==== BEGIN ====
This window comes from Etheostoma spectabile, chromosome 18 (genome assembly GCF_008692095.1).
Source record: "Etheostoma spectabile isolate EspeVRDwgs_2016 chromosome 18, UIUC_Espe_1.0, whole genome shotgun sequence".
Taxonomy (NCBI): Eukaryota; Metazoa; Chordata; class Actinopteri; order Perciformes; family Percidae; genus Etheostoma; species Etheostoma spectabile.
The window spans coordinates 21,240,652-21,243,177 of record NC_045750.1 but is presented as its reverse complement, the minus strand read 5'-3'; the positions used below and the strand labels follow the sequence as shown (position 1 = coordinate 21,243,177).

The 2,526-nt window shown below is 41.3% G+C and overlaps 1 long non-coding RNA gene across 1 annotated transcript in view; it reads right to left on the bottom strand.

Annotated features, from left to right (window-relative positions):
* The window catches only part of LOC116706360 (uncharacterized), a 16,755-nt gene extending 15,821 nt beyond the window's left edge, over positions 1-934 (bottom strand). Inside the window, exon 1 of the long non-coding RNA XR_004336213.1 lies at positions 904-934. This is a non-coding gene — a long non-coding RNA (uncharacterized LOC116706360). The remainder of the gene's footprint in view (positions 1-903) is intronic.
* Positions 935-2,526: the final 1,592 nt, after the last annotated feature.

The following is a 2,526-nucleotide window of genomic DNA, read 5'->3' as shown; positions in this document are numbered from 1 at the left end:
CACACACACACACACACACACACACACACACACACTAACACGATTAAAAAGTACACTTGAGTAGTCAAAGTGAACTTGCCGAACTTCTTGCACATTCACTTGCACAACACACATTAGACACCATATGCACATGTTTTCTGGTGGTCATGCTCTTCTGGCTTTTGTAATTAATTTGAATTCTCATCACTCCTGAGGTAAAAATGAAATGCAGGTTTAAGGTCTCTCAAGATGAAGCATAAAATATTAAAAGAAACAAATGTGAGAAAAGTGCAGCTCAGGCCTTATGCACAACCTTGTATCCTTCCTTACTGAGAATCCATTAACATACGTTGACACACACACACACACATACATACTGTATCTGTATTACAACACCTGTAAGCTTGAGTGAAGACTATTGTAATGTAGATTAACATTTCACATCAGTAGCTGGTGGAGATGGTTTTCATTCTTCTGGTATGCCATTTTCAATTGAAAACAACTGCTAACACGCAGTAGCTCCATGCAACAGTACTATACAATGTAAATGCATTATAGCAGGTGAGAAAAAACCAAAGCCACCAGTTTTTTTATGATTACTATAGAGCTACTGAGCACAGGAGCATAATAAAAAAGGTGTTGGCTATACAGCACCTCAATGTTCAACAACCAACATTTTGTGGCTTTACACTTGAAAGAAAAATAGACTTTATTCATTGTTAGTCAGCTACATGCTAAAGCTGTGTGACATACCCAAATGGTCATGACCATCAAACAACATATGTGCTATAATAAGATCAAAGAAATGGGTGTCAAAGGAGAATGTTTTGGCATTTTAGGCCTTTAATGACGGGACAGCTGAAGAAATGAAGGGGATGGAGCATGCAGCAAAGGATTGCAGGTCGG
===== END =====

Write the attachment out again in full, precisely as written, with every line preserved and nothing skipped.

This window comes from Etheostoma spectabile, chromosome 18 (genome assembly GCF_008692095.1).
Source record: "Etheostoma spectabile isolate EspeVRDwgs_2016 chromosome 18, UIUC_Espe_1.0, whole genome shotgun sequence".
Taxonomy (NCBI): Eukaryota; Metazoa; Chordata; class Actinopteri; order Perciformes; family Percidae; genus Etheostoma; species Etheostoma spectabile.
The window spans coordinates 21,240,652-21,243,177 of record NC_045750.1 but is presented as its reverse complement, the minus strand read 5'-3'; the positions used below and the strand labels follow the sequence as shown (position 1 = coordinate 21,243,177).

The 2,526-nt window shown below is 41.3% G+C and overlaps 1 long non-coding RNA gene across 1 annotated transcript in view; it reads right to left on the bottom strand.

Annotated features, from left to right (window-relative positions):
* The window catches only part of LOC116706360 (uncharacterized), a 16,755-nt gene extending 15,821 nt beyond the window's left edge, over positions 1-934 (bottom strand). Inside the window, exon 1 of the long non-coding RNA XR_004336213.1 lies at positions 904-934. This is a non-coding gene — a long non-coding RNA (uncharacterized LOC116706360). The remainder of the gene's footprint in view (positions 1-903) is intronic.
* Positions 935-2,526: the final 1,592 nt, after the last annotated feature.

The following is a 2,526-nucleotide window of genomic DNA, read 5'->3' as shown; positions in this document are numbered from 1 at the left end:
CACACACACACACACACACACACACACACACACACTAACACGATTAAAAAGTACACTTGAGTAGTCAAAGTGAACTTGCCGAACTTCTTGCACATTCACTTGCACAACACACATTAGACACCATATGCACATGTTTTCTGGTGGTCATGCTCTTCTGGCTTTTGTAATTAATTTGAATTCTCATCACTCCTGAGGTAAAAATGAAATGCAGGTTTAAGGTCTCTCAAGATGAAGCATAAAATATTAAAAGAAACAAATGTGAGAAAAGTGCAGCTCAGGCCTTATGCACAACCTTGTATCCTTCCTTACTGAGAATCCATTAACATACGTTGACACACACACACACACATACATACTGTATCTGTATTACAACACCTGTAAGCTTGAGTGAAGACTATTGTAATGTAGATTAACATTTCACATCAGTAGCTGGTGGAGATGGTTTTCATTCTTCTGGTATGCCATTTTCAATTGAAAACAACTGCTAACACGCAGTAGCTCCATGCAACAGTACTATACAATGTAAATGCATTATAGCAGGTGAGAAAAAACCAAAGCCACCAGTTTTTTTATGATTACTATAGAGCTACTGAGCACAGGAGCATAATAAAAAAGGTGTTGGCTATACAGCACCTCAATGTTCAACAACCAACATTTTGTGGCTTTACACTTGAAAGAAAAATAGACTTTATTCATTGTTAGTCAGCTACATGCTAAAGCTGTGTGACATACCCAAATGGTCATGACCATCAAACAACATATGTGCTATAATAAGATCAAAGAAATGGGTGTCAAAGGAGAATGTTTTGGCATTTTAGGCCTTTAATGACGGGACAGCTGAAGAAATGAAGGGGATGGAGCATGCAGCAAAGGATTGCAGGTCGG